Shakirah Bourne’s Thoughts on Summer Lightning, by Olive Senior

Published in 1986 by Longman Books.

Winner of the Commonwealth Writers’ Prize, 1987.

A good piece of literary fiction focuses on style, psychological depth and deep, powerful characters. It often tackles important issues that are usually controversial and complex, and the writing not only entertains the reader, but allows for some introspection on society, and perception of self. Olive Senior’s Summer Lightning and Other Stories encompasses all of the aforementioned elements, highlighting several social issues in Jamaica, through the eyes of naive and engaging characters.

Olive Senior’s writing style is very simple and conversational, although it addresses deep issues. It is entertaining, with sharp details, often ironic and filled with humorous dialogue. For instance, when a protagonist Beccka innocently asks the Archdeacon “Please Sir, do angels wear brassieres?” or when Beccka is told to pray for her Aunt Mary and responds, “No. Not praying for nobody that tek weh mi best glassy eye marble”. One of the more outstanding qualities of her work is Senior’s ability to combine dialect and Standard English, reflecting the rhythmic language and slang of Jamaica without the general reader losing any understandability of the plot and story. For example, a quote from the story “Real Old Time T’ing”,

“Nuh the one-eye Doris he still have a look after him and she so busy dropping pickney year after year that what she know bout keeping house could write on postage stamp.”

Without the use of dialect, some of the words would be less impactful on the reader. Moreover, her use of dialect and Standard English not only differentiates characters, setting natives and foreigners apart, but symbolizes themes such as social class and acceptance/rejection of culture. This is seen in the story, “Ascot”, where the narrator and Ascot grew up in the same village. The narrator stayed in the village and continued to speak Jamaican English and Patois, as opposed to Ascot who left for America to improve his life, which meant disregarding Jamaican Creole and speaking in Standard English with an American accent.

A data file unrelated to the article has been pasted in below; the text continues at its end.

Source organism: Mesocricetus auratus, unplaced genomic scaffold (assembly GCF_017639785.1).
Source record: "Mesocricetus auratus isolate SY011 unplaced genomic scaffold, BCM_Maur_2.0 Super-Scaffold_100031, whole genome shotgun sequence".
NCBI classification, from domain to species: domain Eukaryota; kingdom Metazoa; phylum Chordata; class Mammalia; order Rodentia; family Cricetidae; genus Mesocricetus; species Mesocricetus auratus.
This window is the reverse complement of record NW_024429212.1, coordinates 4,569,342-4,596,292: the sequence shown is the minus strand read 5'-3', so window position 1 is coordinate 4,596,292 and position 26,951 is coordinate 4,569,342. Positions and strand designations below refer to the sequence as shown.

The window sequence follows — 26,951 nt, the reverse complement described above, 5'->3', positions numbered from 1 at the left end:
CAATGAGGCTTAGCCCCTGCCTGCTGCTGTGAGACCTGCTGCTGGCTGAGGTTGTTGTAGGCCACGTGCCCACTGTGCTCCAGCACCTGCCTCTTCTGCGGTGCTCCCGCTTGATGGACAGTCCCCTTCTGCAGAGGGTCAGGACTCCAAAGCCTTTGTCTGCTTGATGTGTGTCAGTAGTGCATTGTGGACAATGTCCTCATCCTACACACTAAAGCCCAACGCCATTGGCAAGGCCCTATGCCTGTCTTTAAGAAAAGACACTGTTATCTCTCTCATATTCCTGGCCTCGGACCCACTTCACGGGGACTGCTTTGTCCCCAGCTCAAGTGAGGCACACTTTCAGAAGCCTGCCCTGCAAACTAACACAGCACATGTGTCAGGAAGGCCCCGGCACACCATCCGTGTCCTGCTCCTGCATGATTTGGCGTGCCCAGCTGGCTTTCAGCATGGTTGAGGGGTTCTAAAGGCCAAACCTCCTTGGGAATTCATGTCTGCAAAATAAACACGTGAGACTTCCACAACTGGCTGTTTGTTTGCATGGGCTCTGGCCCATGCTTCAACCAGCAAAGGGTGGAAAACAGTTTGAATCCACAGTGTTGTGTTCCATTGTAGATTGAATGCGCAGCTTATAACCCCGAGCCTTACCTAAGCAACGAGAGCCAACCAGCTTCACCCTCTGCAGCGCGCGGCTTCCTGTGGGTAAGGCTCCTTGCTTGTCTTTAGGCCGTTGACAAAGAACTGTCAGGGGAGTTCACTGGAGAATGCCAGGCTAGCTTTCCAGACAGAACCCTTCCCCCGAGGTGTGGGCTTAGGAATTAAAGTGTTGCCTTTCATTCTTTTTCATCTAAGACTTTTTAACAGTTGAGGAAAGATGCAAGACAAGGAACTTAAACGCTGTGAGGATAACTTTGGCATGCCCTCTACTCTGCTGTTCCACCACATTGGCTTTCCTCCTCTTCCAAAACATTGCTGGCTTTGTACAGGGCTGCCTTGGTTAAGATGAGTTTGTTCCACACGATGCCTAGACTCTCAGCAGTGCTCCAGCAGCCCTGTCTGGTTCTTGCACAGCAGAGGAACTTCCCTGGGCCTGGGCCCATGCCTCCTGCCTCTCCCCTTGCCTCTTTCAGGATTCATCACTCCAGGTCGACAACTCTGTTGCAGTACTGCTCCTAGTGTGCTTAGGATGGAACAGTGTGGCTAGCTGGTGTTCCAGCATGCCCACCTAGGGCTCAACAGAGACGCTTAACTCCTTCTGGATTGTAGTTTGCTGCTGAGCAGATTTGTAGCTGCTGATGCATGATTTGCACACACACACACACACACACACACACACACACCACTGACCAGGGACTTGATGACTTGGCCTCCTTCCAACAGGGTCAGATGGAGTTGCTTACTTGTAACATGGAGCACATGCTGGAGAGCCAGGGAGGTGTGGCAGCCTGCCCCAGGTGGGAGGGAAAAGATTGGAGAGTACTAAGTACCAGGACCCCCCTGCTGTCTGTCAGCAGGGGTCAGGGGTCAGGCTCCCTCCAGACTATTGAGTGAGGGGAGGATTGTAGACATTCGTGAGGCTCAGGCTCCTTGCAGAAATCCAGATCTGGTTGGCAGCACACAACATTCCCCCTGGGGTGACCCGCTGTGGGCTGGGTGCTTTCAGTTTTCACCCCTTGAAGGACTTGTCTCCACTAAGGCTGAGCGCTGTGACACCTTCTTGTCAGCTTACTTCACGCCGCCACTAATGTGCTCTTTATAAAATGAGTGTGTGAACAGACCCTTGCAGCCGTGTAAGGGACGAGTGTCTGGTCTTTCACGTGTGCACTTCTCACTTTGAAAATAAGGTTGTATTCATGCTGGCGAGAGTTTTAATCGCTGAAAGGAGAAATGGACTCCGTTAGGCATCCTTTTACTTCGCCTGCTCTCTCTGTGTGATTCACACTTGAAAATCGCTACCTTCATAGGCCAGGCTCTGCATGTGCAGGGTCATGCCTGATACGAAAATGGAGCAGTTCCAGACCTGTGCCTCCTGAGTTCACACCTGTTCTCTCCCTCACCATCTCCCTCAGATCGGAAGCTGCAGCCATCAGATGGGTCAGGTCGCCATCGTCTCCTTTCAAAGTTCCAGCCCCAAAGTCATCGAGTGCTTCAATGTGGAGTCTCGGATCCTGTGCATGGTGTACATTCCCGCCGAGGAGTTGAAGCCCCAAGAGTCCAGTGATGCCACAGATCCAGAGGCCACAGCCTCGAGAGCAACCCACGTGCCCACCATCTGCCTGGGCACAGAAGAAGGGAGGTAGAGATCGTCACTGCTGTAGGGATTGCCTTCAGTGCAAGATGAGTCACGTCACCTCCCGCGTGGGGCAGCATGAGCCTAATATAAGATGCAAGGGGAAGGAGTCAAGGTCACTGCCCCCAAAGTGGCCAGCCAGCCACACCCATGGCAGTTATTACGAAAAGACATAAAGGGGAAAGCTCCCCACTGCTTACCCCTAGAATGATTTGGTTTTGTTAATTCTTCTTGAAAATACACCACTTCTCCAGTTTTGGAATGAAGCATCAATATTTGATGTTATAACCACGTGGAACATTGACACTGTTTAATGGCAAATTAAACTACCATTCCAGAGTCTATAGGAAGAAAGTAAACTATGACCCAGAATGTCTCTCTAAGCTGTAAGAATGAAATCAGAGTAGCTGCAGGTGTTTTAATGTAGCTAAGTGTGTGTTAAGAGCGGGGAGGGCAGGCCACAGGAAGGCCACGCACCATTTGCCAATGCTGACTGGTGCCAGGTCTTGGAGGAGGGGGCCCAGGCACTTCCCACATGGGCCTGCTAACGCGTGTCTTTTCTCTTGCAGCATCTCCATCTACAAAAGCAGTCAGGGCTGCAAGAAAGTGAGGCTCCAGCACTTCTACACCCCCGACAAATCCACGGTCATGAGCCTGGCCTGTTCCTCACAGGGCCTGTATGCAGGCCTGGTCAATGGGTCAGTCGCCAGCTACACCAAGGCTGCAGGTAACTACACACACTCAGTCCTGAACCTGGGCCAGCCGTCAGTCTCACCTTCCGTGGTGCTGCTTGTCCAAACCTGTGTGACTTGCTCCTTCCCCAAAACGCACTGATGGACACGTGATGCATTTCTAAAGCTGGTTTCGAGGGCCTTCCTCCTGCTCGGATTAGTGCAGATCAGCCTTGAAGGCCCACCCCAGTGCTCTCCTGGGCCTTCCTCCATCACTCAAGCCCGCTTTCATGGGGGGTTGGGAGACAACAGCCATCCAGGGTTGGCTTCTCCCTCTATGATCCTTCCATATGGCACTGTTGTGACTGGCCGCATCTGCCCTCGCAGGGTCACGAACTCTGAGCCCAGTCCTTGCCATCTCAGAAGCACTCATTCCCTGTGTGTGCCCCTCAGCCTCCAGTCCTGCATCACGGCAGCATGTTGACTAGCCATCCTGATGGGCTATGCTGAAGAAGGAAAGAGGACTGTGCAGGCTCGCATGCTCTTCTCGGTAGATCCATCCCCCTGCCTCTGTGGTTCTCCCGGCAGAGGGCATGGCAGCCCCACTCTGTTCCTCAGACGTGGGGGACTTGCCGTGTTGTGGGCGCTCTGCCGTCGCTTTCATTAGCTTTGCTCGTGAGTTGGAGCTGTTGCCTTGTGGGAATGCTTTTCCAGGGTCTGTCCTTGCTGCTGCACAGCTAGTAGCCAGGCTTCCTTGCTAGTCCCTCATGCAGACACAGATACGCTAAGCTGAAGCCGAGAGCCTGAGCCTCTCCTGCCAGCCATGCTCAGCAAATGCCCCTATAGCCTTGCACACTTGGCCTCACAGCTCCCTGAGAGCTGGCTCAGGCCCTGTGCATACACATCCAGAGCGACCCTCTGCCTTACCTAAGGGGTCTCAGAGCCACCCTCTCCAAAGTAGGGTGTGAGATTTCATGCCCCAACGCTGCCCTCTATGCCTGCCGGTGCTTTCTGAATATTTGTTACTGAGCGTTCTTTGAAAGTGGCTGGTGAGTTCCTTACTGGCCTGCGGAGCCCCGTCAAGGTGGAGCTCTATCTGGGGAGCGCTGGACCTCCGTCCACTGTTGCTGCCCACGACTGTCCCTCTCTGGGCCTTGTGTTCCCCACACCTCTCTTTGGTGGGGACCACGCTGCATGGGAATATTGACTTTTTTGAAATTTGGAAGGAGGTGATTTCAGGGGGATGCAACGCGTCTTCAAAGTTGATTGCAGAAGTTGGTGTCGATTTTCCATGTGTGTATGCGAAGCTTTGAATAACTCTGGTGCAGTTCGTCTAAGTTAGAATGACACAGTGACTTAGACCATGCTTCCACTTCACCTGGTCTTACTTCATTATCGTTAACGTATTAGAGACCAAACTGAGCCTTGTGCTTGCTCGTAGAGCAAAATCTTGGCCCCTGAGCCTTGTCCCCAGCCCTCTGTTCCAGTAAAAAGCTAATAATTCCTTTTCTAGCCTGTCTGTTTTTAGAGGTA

Style and language are just a few ways Olive Senior illustrate themes in her stories, enriching their psychological depth. One seemingly simple narrative is filled with multilayered issues with societal contradictions and social perceptions. The story “Summer Lightning” tells of a young boy living with his aunt and uncle, who is given a small garden room to play in. It is his secret and private room until an old man who stays with his family a few weeks every year “for nerves” arrives, and as the story evolves we learn that the old man has vulgar intentions for the boy. This simple story explores religion; the perception of Rastafarianism in particular, as the aunt both feared and respected one of the characters, Bro. Justice. Bro. Justice approached the boy’s aunt out of concern for the boy’s safety and she “took it as an occasion to lecture him about his appearance, his manners, his attitude…and heard nothing of his mutterings of “Sodom” and “sin”. Bro. Justice’s warnings could have also been ignored because the old man was probably a wealthy, white man, thus exploring the theme of status, and how injustices are ignored depending on a person’s colour, wealth and class. Senior uses a powerful use of symbolism in this story; the only character that has a name, Bro. Justice is used as a representation of Rastafarian culture, as well as justice.

Senior also makes good use of symbolism in “The Boy Who Loved Ice Cream” where the ice cream represented the loss of an object. Throughout the entire story Benjy’s aching love for ice cream, which he had never tasted, was described in vivid detail, “you didn’t chew it, but if you held it in your tongue long enough it vanished, leaving an after-trace that lingered and lingered like a beautiful dream”. Alas, with such beautiful description, the reader empathized with the Benjy’s thirst for the unknown, and is devastated when his dream to taste ice cream is tragically destroyed because of the suspicious and jealous nature of his father:

Benjy is crying Papa Papa and everything is happening so quickly he doesn’t know the point at which he loses the ice cream…and he cannot understand why Papa has let go of his hand and shouting and why Mama isn’t laughing with the man anymore…”.

Senior illustrates the theme of relationships through Benjy’s eyes, allowing the message to be so much more powerful, as it is a clear glimpse of the society, seeing all the irrationalities and inequalities without bias. All of her characters are unique, and the reader becomes easily attached, cheering when they are victorious and sharing in every loss and pain.

Overall, Senior’s work is the full Caribbean package; full of life and excitement, explores many societal issues and themes, history, and culture, all the while being simple to read and humourous. For these reasons, I believe that it is an excellent portrayal of an example of valuable literary fiction.

Shakirah Bourne is an award winning short story writer from Barbados who is not afraid to voice what others try to keep secret.

As a fellow participant in The Cropper Writers’ Residential Workshop for 2010, I was honoured and pleased to interact with Shakirah and her distinctive writing style! Check out her Twitter and Facebook Fan Page, both dedicated to providing resources and advice for struggling up-and-coming writers.